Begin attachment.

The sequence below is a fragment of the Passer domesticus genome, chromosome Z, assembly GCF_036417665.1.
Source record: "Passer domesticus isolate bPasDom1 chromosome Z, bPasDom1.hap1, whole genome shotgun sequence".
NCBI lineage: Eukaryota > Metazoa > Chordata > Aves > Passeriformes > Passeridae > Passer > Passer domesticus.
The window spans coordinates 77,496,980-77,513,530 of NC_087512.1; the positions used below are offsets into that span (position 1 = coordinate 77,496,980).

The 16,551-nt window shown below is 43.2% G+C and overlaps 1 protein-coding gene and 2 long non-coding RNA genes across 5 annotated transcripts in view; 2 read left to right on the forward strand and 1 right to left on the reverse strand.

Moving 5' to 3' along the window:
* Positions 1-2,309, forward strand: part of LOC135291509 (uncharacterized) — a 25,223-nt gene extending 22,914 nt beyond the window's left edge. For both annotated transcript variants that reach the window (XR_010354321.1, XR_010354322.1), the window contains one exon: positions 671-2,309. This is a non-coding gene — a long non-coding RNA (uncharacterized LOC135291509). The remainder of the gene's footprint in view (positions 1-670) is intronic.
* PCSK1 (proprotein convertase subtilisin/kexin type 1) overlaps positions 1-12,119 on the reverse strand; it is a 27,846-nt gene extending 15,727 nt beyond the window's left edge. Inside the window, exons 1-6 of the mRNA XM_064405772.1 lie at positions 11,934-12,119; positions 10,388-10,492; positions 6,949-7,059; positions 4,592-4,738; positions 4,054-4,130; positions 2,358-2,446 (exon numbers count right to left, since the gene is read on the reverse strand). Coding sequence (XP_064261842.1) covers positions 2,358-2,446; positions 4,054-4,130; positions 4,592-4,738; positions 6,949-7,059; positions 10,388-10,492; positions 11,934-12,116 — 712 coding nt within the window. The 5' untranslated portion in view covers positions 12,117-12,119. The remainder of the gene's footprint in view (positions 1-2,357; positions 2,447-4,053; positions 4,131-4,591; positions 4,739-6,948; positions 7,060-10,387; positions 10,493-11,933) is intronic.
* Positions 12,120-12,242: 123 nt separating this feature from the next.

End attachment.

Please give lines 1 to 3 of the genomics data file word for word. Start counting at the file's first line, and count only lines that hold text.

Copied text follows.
The sequence below is a fragment of the Passer domesticus genome, chromosome Z, assembly GCF_036417665.1.
Source record: "Passer domesticus isolate bPasDom1 chromosome Z, bPasDom1.hap1, whole genome shotgun sequence".
NCBI lineage: Eukaryota > Metazoa > Chordata > Aves > Passeriformes > Passeridae > Passer > Passer domesticus.